Apple, FBI Testify About Encryption And Privacy In Congressional Hearing

The angriest battle in tech right now is taking place between Apple and the FBI. Two weeks in to a very public fight, the argument is only heating up. Today, the debate went over to Capitol Hill.

The public phase of this argument began in mid-February, when Apple very publicly told the FBI where it could stick a specific request. That request was to basically create a new version of iOS, to be used on one phone formerly used by one of the San Bernardino shooters in 2015, to allow the feds to hack the phone without its data being destroyed.

In the weeks since, both Apple and the FBI have been vigorously defending their positions. In blog posts, FAQs, media interviews, e-mails, and reports to Congress, both entities have explained why their side is the one of nobility and truth, and the other side is the one that wants to ruin everything.

The Representatives who spoke before the witness testimony both praised the many benefits of encryption to consumers privacy and citizens’ safety alike — but there remained a “but,” and its name is national security.

James Comey, the director of the FBI, said in his written and oral testimony that he feels the tech sector and Washington are “talking past each other,” and that “American citizens care deeply about privacy, and rightly so.”

Technology, Comey said, is heading in the direction that all communication will be automatically encrypted and held as private sooner rather than later. But in that environment, the data law enforcement can get through actual search warrants and court orders is either unavailable or, thanks to encryption, “gobbledygook.”

“The more we as a society rely on electronic devices to communicate and store information,” Comey said in his written testimony, “the more likely it is that information that was once found in filing cabinets, letters, and photo albums will now be stored only in electronic form. We have seen case after case — from homicides and kidnappings, to drug trafficking, financial fraud, and child exploitation — where critical evidence came from smart phones, computers, and online communications.”

Being unable to access those, he explained, has a cost. “If there are warrant-proof spaces in American life,” Comey asked, “how do we think of that? What is the cost of that?”

The answers, he determined, can only be reached through “robust” debate and discussion at every level, which he encouraged. “There are no demons in this debate,” he concluded. “The companies are not evil, the government is not evil. The companies care about public safety, [and] the FBI cares about innovation and privacy.”

Despite appearances, Comey finished, “We care about the same things.”

Committee chairman Bob Goodlatte of Virginia then specifically challenged Comey on Apple’s objections. Namely: would this really be a single phone? After all, wouldn’t it set precedent?

Comey admitted, “Sure, potentially” this would set a precedent for other phones in the future. That said, “I happen to think there are technical limitations” that would prevent any development applied to one of the San Bernardino shooter’s phones being applied from new phones in the future because technology changes.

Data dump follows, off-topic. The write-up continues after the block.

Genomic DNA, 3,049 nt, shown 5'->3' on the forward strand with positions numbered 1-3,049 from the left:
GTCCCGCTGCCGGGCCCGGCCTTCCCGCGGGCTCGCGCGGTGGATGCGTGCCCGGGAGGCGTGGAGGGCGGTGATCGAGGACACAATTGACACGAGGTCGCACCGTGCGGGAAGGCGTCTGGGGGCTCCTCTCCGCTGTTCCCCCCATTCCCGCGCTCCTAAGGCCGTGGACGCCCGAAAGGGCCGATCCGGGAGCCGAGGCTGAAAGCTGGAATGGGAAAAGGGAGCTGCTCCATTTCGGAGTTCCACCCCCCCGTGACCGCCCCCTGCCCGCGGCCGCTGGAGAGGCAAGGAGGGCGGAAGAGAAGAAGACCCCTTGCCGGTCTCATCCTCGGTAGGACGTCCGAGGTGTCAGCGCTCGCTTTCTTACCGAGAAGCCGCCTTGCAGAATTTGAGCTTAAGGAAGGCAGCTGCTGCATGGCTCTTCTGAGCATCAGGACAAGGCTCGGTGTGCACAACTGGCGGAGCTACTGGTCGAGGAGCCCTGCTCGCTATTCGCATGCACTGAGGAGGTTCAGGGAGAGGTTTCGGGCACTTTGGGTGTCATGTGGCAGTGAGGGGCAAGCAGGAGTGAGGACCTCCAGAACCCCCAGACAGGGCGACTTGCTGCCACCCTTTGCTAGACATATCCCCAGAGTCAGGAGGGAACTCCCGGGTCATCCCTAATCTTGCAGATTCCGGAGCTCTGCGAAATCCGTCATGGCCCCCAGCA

Goodlatte continued in the same vein: “How confident are you that what you are requesting, which is the creation effectively of a key, a code, how confident are you that will remain secure and allow all the other customers of Apple and other companies’ technology as well, that it will not fall into the wrong hands and make everyone’s communications less secure, not more secure?”

Comey, however, remained confident and said he doesn’t see this “as a back door,” even though that’s how Apple describes it.

It’s not a matter of putting in a door, he said. “We’re asking Apple to take the vicious guard dog away and let us pick the lock.”

Ranking member John Conyers of Michigan then took his question time to push farther on the issue of precedent, which Comey rebutted with appeals to the families of the victims in San Bernardino and families of crime victims elsewhere in the nation. And back and forth it went.

Apple’s general counsel, Bruce Sewell, in his testimony reiterated CEO Tim Cook’s words from the company’s open letter. “We have the utmost respect for law enforcement and share their goal of creating a safer world,” Sewell testified — but this request isn’t it.

Contrary to Comey’s description, Sewell again referred to the FBI’s request as “a backdoor into the iPhone — specifically to build a software tool that can break the encryption system which protects personal information on every iPhone.”

“Building [what the FBI wants] would not affect just one iPhone,” Sewell’s testimony repeated. “Hackers and cyber criminals could use this to wreak havoc on our privacy and personal safety. It would set a dangerous precedent for government intrusion on the privacy and safety of its citizens.”

Apple also said that Congress, rather than the FBI, is best-suited to make the decisions about privacy and encryption that will continue to have lingering effects on all of us into the future. “The decisions should be made by you [in the committee] and your colleagues as representatives of the people, Sewell’s testimony said, “rather than through a warrant request based on a 220-year-old statute.”

The hearing specifically relating to the court order pertaining to the San Bernardino phone won’t take place for a few more weeks, but a different court, facing a different but similar case, ruled yesterday that the rationale the FBI is using in both instances was insufficient, setting an interesting precedent for the upcoming California hearing.

All witnesses’ written testimony is available on the House Judiciary Committee website, and full archived video of the hearing can be viewed on C-SPAN.

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